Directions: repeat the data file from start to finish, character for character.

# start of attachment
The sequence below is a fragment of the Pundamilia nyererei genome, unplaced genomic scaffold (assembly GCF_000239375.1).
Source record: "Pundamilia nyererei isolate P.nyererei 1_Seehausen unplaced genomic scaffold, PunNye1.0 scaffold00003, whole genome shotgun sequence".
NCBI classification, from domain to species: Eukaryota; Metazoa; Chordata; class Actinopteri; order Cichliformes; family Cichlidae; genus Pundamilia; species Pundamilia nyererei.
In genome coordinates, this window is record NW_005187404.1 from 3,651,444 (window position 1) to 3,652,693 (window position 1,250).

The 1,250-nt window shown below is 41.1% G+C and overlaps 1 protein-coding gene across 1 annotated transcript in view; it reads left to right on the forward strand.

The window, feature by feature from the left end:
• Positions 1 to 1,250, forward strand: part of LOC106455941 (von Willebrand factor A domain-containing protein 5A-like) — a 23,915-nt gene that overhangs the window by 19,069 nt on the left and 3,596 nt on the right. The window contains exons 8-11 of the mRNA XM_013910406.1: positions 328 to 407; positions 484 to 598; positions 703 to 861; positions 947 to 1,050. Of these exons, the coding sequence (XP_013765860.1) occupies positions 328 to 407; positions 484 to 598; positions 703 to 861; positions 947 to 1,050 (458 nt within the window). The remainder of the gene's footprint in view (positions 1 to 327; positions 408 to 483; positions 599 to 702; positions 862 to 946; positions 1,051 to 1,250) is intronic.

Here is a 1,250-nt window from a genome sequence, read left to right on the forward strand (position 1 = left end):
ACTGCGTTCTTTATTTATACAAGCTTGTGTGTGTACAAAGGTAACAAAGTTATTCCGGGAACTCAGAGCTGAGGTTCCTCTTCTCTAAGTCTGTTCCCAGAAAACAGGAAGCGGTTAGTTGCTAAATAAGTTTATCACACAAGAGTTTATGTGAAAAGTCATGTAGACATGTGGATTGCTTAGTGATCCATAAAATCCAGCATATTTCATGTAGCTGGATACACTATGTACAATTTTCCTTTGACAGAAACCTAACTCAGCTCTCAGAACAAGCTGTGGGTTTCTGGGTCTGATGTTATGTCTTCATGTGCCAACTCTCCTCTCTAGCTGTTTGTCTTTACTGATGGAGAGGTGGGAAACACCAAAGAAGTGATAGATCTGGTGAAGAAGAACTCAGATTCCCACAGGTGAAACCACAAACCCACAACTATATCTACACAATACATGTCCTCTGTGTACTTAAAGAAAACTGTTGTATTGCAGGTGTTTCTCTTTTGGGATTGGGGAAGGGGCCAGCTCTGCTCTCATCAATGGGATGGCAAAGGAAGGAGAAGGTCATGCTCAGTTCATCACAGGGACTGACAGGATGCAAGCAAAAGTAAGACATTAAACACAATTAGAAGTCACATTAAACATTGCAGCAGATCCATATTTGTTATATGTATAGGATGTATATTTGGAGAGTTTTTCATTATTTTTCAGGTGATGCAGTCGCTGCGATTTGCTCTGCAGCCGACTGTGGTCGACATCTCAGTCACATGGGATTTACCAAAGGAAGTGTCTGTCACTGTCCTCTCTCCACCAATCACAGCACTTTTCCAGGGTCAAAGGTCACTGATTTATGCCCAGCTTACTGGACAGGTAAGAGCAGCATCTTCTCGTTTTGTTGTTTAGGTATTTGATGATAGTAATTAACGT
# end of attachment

The sequence below is a fragment of the Pundamilia nyererei genome, unplaced genomic scaffold (assembly GCF_000239375.1).
Source record: "Pundamilia nyererei isolate P.nyererei 1_Seehausen unplaced genomic scaffold, PunNye1.0 scaffold00003, whole genome shotgun sequence".
NCBI classification, from domain to species: Eukaryota; Metazoa; Chordata; class Actinopteri; order Cichliformes; family Cichlidae; genus Pundamilia; species Pundamilia nyererei.
In genome coordinates, this window is record NW_005187404.1 from 3,651,444 (window position 1) to 3,652,693 (window position 1,250).

The 1,250-nt window shown below is 41.1% G+C and overlaps 1 protein-coding gene across 1 annotated transcript in view; it reads left to right on the forward strand.

The window, feature by feature from the left end:
• Positions 1 to 1,250, forward strand: part of LOC106455941 (von Willebrand factor A domain-containing protein 5A-like) — a 23,915-nt gene that overhangs the window by 19,069 nt on the left and 3,596 nt on the right. The window contains exons 8-11 of the mRNA XM_013910406.1: positions 328 to 407; positions 484 to 598; positions 703 to 861; positions 947 to 1,050. Of these exons, the coding sequence (XP_013765860.1) occupies positions 328 to 407; positions 484 to 598; positions 703 to 861; positions 947 to 1,050 (458 nt within the window). The remainder of the gene's footprint in view (positions 1 to 327; positions 408 to 483; positions 599 to 702; positions 862 to 946; positions 1,051 to 1,250) is intronic.

Here is a 1,250-nt window from a genome sequence, read left to right on the forward strand (position 1 = left end):
ACTGCGTTCTTTATTTATACAAGCTTGTGTGTGTACAAAGGTAACAAAGTTATTCCGGGAACTCAGAGCTGAGGTTCCTCTTCTCTAAGTCTGTTCCCAGAAAACAGGAAGCGGTTAGTTGCTAAATAAGTTTATCACACAAGAGTTTATGTGAAAAGTCATGTAGACATGTGGATTGCTTAGTGATCCATAAAATCCAGCATATTTCATGTAGCTGGATACACTATGTACAATTTTCCTTTGACAGAAACCTAACTCAGCTCTCAGAACAAGCTGTGGGTTTCTGGGTCTGATGTTATGTCTTCATGTGCCAACTCTCCTCTCTAGCTGTTTGTCTTTACTGATGGAGAGGTGGGAAACACCAAAGAAGTGATAGATCTGGTGAAGAAGAACTCAGATTCCCACAGGTGAAACCACAAACCCACAACTATATCTACACAATACATGTCCTCTGTGTACTTAAAGAAAACTGTTGTATTGCAGGTGTTTCTCTTTTGGGATTGGGGAAGGGGCCAGCTCTGCTCTCATCAATGGGATGGCAAAGGAAGGAGAAGGTCATGCTCAGTTCATCACAGGGACTGACAGGATGCAAGCAAAAGTAAGACATTAAACACAATTAGAAGTCACATTAAACATTGCAGCAGATCCATATTTGTTATATGTATAGGATGTATATTTGGAGAGTTTTTCATTATTTTTCAGGTGATGCAGTCGCTGCGATTTGCTCTGCAGCCGACTGTGGTCGACATCTCAGTCACATGGGATTTACCAAAGGAAGTGTCTGTCACTGTCCTCTCTCCACCAATCACAGCACTTTTCCAGGGTCAAAGGTCACTGATTTATGCCCAGCTTACTGGACAGGTAAGAGCAGCATCTTCTCGTTTTGTTGTTTAGGTATTTGATGATAGTAATTAACGT